The sweetest song

On some days, my evenings are short and a mess, a puddle of things and undone tasks lying around a messy kitchen.

There is Japanese homework and Maths equations, dinner bubbling on the stovetop, questions about allegory and allusions, maps to trace and viola notes to be perfected. We walk in perfect circles around the things that make up our minutes, the music sheets, the markers, the glue sticks, the cue cards for some presentation. The phone rings several times, the clock moves in obstinate steps and my voice and hers are sometimes lost in the mad scramble. There is so much to do, there is so little time.

We work on autopilot, ticking off invisible lists, my mother’s words echoing in my ears as my instructions perhaps echo in Miss A’s.

“It all passes far too soon,” my mother often says. “They grow up too soon, they leave home when you are not ready and time is rarely on our side.”

On most bustling evenings, I don’t think of the future. I think of the next hour or the next day or the next task before we go to bed. The future is out there, a moody apparition at the end of street, an unknown presence hiding in the nooks of our days, half hazy and half clear, half dream and half reality.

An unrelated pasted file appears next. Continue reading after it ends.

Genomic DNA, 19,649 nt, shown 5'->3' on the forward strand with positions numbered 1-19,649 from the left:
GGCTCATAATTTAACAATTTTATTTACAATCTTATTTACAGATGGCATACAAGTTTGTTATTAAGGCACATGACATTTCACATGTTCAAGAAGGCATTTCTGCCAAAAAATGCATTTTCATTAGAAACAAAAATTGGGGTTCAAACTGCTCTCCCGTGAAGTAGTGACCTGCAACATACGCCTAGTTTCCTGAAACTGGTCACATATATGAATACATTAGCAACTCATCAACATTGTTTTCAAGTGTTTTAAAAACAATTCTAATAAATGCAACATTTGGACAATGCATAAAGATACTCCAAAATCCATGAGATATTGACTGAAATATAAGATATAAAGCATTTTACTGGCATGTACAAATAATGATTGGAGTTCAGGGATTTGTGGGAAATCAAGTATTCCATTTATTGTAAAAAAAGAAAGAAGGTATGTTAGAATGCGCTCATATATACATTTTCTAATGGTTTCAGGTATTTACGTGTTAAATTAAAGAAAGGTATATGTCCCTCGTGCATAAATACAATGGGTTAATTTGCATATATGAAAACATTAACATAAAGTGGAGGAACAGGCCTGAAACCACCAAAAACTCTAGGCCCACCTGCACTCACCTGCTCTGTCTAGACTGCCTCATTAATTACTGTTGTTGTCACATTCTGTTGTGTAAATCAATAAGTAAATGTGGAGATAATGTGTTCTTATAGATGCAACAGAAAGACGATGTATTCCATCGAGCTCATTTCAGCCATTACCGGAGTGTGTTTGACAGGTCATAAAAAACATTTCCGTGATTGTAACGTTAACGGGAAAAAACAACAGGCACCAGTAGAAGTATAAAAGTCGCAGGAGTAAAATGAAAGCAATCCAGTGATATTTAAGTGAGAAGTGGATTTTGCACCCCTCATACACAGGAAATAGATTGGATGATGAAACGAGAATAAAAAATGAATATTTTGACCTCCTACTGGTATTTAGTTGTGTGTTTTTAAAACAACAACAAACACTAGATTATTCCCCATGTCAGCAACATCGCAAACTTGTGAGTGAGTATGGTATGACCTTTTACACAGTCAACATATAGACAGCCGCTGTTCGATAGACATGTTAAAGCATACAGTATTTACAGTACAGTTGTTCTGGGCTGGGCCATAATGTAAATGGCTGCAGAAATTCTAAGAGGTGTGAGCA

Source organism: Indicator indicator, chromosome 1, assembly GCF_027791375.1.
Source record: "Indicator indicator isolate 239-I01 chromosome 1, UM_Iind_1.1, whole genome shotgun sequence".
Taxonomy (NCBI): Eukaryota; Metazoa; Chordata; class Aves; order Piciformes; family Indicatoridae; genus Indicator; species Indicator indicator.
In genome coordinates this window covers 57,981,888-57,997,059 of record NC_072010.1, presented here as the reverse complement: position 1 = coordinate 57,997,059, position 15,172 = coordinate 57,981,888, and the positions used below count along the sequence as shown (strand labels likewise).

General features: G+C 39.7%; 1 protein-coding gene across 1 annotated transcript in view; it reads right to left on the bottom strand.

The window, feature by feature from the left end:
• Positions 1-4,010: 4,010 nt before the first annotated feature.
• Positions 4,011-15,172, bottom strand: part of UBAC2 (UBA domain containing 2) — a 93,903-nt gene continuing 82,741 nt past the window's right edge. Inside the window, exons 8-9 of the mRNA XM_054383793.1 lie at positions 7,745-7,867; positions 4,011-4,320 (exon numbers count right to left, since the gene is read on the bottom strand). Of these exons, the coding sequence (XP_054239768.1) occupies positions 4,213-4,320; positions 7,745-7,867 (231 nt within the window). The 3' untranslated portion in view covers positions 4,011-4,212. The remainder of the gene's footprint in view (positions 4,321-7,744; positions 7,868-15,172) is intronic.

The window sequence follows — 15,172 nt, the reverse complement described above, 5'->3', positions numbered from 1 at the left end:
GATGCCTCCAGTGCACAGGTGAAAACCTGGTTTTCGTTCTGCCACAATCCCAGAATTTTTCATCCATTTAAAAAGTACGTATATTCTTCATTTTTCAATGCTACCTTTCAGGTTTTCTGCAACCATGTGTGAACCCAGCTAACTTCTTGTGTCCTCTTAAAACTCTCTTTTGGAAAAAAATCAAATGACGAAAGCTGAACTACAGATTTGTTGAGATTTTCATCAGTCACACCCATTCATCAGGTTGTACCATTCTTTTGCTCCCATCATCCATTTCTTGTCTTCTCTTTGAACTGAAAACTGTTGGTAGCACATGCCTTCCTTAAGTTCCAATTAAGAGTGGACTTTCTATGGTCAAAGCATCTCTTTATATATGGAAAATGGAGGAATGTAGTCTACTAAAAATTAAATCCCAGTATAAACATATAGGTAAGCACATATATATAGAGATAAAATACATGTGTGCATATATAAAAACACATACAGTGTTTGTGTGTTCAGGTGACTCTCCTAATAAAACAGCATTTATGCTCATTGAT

But on some nights like yesterday, time stops rushing and works with me – the kitchen is clean, the homework is packed away and Miss A practices her music in her room and there is no other sound on this wintry night. I can only hear half the notes from where I am.  I don’t always know all her pieces now, sometimes she plays music that is a complete surprise, her fingers scaling the viola, coaxing it to sing.

Most days I knock on her door and go in to listen. I sit at the edge of her bed and nod when she explains her notes. Today, I hover outisde the closed door and hear her play – the troughs, the crescendos, the pauses, the missed notes, all of it in all its  raw glory. I don’t knock. I don’t ask her what she is playing. I wait till she moves to another piece, yet another piece of music that is perhaps familiar and perhaps not.

Because in the chaos of these busy evenings, there are too many knowns and not enough surprises.

And as she grows up and finds her own words, I am learning that the sweetest songs are in languages that I don’t always understand.


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